I saw that I missed the $5,000 Full Tilt freeroll from the fantasy league for placing in the top 500 of the WSOP H.O.R.S.E. tourney. Color me stupid. Free money tossed away, like me sitting at a NLHE live table while two fisting Cap’n Cokes and wondering why no one has yelled PAI GOW in the last 10 minutes.
Did I mention I'm beating the bloggers? Meow.
I couldn’t play anyway because of softball leagues on Monday and Tuesday and getting home between 11pm-midnight doesn’t help. But… I just checked the standings and if I can hold on to my current position in the top 100 there’s a freeroll for a 2007 ME WSOP seat! That’s far better then trying to battle 3000+ in other qualifiers that I have no time for, but I’d make time for this one.
Tonight I’m looking to hit up the virtual felt for the Mookie tourney and maybe slink over to an older site which I’ve found a juicy PLO8 game that is tempting me to dump some more monies into so I’m properly bankrolled there. Sadly the site only has $200 and $400 tables, while the buy-in doesn’t bother me too much (its what I’m bankrolled for), having only 1 ½ buy-ins there doesn’t leave much room for error and could easily cause me to play timidly. Then again, after playing there again for the past two weeks it seems that the skill level has not crested above the Mendoza line.
Or did I get lucky and find a couple of juicy tables?
People talk about table selection and hopping from table to table in search for “the perfect game”. Unfortunately due to time constraints and lack of tracking software (which wouldn’t do me much good since I don’t play enough) I’m forced to pick whatever tables become available. This could mean I’ve been playing on more difficult tables then I need to, and not seeking out easier places to play. But does playing against weak competition all the time improve your game?
Take the G-Vegas and Murderer’s Row home games. They get together a tough crowd of good (except G-Rob) poker players and get to match wits and trade thoughts on their game. Me? My last live tourney was with my uncles and family in which I got yelled at for laying down third pair on a four flush, four straight board in Hold Em’ with four people still in the pot. Mixed games? Nope, all hold em, all the time, even my card-savvy friends won’t touch Omaha or Razz.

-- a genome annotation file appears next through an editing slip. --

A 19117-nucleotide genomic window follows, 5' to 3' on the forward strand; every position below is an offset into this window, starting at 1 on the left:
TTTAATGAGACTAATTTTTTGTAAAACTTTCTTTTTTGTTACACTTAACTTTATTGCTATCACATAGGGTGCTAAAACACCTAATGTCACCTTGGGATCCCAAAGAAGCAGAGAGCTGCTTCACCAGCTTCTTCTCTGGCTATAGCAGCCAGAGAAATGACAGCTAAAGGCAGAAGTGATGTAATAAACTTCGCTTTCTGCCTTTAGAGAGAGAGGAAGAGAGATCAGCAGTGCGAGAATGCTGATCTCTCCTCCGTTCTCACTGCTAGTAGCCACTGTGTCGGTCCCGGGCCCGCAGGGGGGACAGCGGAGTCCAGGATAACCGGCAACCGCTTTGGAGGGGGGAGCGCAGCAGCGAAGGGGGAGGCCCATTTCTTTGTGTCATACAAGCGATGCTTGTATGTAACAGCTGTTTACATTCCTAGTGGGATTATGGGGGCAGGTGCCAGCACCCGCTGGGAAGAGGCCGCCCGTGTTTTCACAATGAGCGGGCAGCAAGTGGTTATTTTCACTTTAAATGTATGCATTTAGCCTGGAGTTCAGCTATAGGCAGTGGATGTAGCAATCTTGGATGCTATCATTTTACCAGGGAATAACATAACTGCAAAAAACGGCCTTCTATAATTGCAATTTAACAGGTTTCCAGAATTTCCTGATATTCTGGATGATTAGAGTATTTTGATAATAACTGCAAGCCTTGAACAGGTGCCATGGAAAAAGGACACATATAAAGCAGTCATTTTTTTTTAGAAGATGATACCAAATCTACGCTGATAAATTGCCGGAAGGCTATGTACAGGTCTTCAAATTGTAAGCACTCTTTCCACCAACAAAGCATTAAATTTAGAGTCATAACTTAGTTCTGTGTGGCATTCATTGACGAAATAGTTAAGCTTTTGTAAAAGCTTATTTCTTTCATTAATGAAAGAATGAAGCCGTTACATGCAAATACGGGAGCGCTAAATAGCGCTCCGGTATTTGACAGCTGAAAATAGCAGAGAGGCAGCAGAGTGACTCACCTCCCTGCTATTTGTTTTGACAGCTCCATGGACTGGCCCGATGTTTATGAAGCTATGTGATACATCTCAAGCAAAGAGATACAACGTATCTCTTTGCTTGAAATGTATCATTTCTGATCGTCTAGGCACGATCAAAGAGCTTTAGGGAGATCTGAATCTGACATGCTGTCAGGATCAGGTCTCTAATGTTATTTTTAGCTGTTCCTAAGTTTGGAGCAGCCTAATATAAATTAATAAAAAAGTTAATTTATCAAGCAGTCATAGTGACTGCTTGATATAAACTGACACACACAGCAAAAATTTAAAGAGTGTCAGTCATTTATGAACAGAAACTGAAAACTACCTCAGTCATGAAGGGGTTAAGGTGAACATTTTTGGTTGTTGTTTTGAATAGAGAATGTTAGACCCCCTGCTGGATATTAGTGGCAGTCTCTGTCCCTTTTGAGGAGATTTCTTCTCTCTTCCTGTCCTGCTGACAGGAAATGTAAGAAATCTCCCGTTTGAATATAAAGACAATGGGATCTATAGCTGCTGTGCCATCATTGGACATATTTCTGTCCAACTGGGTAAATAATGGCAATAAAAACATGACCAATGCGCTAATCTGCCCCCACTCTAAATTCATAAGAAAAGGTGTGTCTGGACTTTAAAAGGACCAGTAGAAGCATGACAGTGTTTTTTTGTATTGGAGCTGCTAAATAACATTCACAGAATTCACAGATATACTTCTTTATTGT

Even when I get the rare outing to Canterbury, there’s only one O8 table running with half of the table sporting card club swag from four years ago. Sure, the regulars COULD be bad players but I’m certain they’re not a bunch of fish like you see playing the lower limit LO8 tables on just about any poker site. What I usually end up doing is jumping into a limit hold em’ table which I have an advantage only that I can read the card rankings and generally don’t drool on myself too much.
The question is: Are tougher games more +EV in the long run then a softer game even it means losing presently?
Obviously, if you do nothing but play games that are over your head in terms of competition you’ll go down faster then Tara Reid after a bottle of Cristal in a Vegas dance club. Yes, soft games are the yellow brick on road to the Oz of a greater bankroll. But, what will the wizard behind the curtain tell you once you have a sufficient bankroll and start playing in games that you don’t have a significant edge and have to play against players who *gasp* have read a poker book, read similar forums like 2+2, or once watched Celebrity Poker Showdown!
If you have been playing in tougher games all along, then the only shock you should have is the amount of chips going into the pot. You should be used to being bluffed off pots by a check-raise on a draw happy board. Real pressure on every street is more prevalent rather then being slogged to death by a bunch of passive calling stations who don’t care if they lose five bucks (its all relative of course). Your opponents probably have notes on you as you have made on them, so mixing up your once profitable sit-and-wait game is essential to becoming profitable again.
I’ll leave the debate up to you guys as how you become a better overall player because larger bankroll does not equate to a more skilled player, but a broke player is banished to the play chip games with my kids.
Thanks for dropping by, now if for some reason you haven’t watched the video from the Daily Show about the internets please visit Wicked Chops Poker (after viewing the eye candy and WSOP updates of course) or Bill Rini also has it up. I’ve watched it at least twice day and it has made me a more frequent viewer of Jon Stewart’s show as well as less confident about the Senate vote on the online gambling bill.
Tubes?!?!?! Bathrobes?!?!?!? These people decide on laws being passed? Oy.